Waseca company's unique phone cases sold worldwide

Tim Krohn, The Free Press, Mankato, Minn.
·5 min read

Apr. 12—WASECA — Standing out from the crowd and offering a unique product for everyday use is usually a good recipe for thriving businesses; and Jon Lucca offers a product that can't be found anywhere else.

The owner of Waseca-based Twig Case Co. produces iPhone cases engraved with designs and artwork using paper composite panels — compressed recycled paper used for a variety of applications, from furniture to outdoor cladding for houses.

Richlite, a Washington-based company with a product with the same name, is one of the leading manufacturers of these panels and produces the material for Lucca's iPhone cases.

"Richlite behaves like ebony wood," Lucca said. "It's super dense. Unlike wood though, it doesn't swell and shrink as much."

It's made by soaking layers of recycled paper in a melamine or phenolic resin and then compressed under extreme heat. The result is a similar texture to wood, but more durable and flexible.

In 2011, Lucca's friend since kindergarten, John Woodland — who designs and makes hardware for electric guitars in the Twin Cities — reached out to him with an idea. Woodland had been working with Richlite to make guitar bridges for his own business, Mastery Bridge, and thought the material would be ideal for cell phone cases.

He had tried using wood before, but the cases kept falling apart within a few weeks and the durable and flexible Richlite seemed like a good fix, so Woodland and Lucca began experimenting with Richlite to create a prototype for an iPhone case. However, when they reached out to the company to explain their idea, the staff at Richlite didn't think it was possible.

"When we first brought the idea to Richlite, they thought we were crazy — that it can't be done," Lucca said. "So, then we went and did it. Then they were like, 'OK!' We were blowing some minds with the Richlite distributor."

A visual artist since childhood, Lucca developed wood etchings of an underground lair for one of the first cases — almost like a circuit board design — on his computer and then used a laser printer to etch the image onto a piece of bamboo that's compressed onto the Richlite.

"The bamboo is laid on top of the sheets," Lucca said. "That's something I developed with Richlite initially. We started with bamboo and eventually moved to walnut. Then the wood or the bamboo is pressed on and it's all one piece. There's no glue or anything like that."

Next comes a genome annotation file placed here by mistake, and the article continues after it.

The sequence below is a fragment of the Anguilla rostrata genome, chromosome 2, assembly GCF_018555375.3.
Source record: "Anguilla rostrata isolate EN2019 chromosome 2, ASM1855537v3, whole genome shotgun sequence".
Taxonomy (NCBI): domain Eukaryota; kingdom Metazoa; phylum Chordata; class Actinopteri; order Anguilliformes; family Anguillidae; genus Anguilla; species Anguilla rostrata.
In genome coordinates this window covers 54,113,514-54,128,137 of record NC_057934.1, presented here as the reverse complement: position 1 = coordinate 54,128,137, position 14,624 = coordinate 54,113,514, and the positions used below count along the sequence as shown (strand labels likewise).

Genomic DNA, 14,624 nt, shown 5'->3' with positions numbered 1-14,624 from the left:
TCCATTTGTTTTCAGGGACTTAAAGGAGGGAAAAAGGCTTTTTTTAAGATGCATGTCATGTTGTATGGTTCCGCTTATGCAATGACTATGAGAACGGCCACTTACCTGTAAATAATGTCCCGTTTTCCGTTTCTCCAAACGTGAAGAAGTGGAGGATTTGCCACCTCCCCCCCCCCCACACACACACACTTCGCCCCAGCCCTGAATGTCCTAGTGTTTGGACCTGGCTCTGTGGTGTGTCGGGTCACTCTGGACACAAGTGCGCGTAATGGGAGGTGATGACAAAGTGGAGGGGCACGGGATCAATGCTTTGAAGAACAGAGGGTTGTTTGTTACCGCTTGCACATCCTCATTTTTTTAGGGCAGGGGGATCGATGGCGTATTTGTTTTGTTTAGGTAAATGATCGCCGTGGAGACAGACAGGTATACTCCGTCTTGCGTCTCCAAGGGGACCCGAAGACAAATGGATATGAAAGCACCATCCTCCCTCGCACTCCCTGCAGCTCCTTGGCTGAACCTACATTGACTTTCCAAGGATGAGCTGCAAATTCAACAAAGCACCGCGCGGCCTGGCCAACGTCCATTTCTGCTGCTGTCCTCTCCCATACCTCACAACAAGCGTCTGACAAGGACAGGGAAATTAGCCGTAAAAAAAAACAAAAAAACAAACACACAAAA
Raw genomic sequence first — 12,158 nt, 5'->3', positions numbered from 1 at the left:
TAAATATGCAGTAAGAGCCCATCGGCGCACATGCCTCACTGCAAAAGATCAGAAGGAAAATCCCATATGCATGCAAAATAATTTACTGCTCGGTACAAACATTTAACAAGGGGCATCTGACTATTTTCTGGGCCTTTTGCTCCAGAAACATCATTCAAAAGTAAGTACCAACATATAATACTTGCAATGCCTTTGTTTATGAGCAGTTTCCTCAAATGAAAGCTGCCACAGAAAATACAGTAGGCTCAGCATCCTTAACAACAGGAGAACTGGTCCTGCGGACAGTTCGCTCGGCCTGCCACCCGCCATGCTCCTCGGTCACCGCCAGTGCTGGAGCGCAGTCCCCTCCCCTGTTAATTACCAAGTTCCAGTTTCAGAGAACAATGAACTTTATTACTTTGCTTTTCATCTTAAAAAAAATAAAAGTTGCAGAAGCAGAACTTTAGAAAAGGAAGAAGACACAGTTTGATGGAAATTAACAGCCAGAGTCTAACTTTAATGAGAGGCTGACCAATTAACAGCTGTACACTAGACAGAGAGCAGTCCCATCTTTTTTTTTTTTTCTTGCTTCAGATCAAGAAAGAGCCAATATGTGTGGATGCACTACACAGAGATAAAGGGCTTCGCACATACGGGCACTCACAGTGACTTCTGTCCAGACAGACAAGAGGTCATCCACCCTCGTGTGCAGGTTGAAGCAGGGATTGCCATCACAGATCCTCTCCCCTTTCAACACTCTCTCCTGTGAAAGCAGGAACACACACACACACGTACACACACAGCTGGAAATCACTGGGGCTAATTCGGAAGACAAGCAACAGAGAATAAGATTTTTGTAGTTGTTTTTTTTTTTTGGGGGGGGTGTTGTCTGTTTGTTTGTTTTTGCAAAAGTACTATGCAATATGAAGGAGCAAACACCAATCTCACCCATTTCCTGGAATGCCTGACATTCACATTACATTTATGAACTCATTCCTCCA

Growing fan base

By 2012, Lucca and Woodland opened Twig Case Co.

Eventually Woodland left the company to focus on his own business, and Lucca became the sole owner. As Lucca began to create more cases, he sought out local artists, including Mankato Jason Knudson, who created a couple designs for Lucca in the early days of the company.

"He had invited me over to his workshop and showed me the materials and the wood etcher he was using," Knudson said. "At the time I had never seen anything like it. It's one of the most unique ways of presenting art and something that's usable and is going to protect your phone.

"I ultimately thought that it was one of the coolest ways that my art had been represented on any product."

Henderson-based artist Tom Kolter also contributed an octopus design around that time and both artists' works are available on the company website, Twigcase.com.

"I had been doing T-shirts and other designs for a while; it was just a matter of talking to him (Lucca) about what kind of feel that he wanted for those cases. He wanted something that was dynamic and brought the viewer into it."

The images engraved on the walnut pressed into the Richlite continued to expand after that and Lucca developed more varieties of cases and sizes, from the iPhone SE, to multiple sizes of the iPhone 12. What's striking is just how detailed and intricate the artwork is.

"It's certainly a learning curve because no one had done laser engraving of Richlite to the level of what we were attempting to do with high-resolution, super-detailed engravings," Lucca said. "I can get about seven to eight different tonalities depending on how I run the laser and color the illustration."

Woodland also had some contacts in the music industry that led to Lucca designing custom phone cases for some popular bands; Sonic Youth, Wilco and Nora Jones were all customers.

"Nora Jones and her whole band, we did cases for them," said Lucca. "We took a nice picture of them all holding a case. They were just like, 'pick a design.'"

When the iPhone 6 came out, the Chicago Blackhawks hired Lucca to create some cases for them as well. All of that exposure led to more attention from customers not just in the United States but internationally.

"I have a Japanese distributor that's been doing well," Lucca said. "For a few years, we were pretty white hot in Russia and did a bunch of email interviews for Russian pop magazines."

More recently, Twig Case Co. has expanded to other Richlite-derived products beyond just iPhone cases, including minimal wallets and guitar picks.

"I had plenty of scrap from failed pieces and I ordered some stock that was a little more suitable to do it," he said.

IPhones, which were once a novelty, have now become a necessary feature in everyday life. The practicality of cellphone cases means demand will likely continue for years to come. For Lucca, that means keeping a close eye on Apple, the producer of iPhones.

"I'm pretty certain Apple is going to continue making iPhone-shaped phones for at least the near future," he said. "It's great to work with great artists, and it's really upped my design chops myself."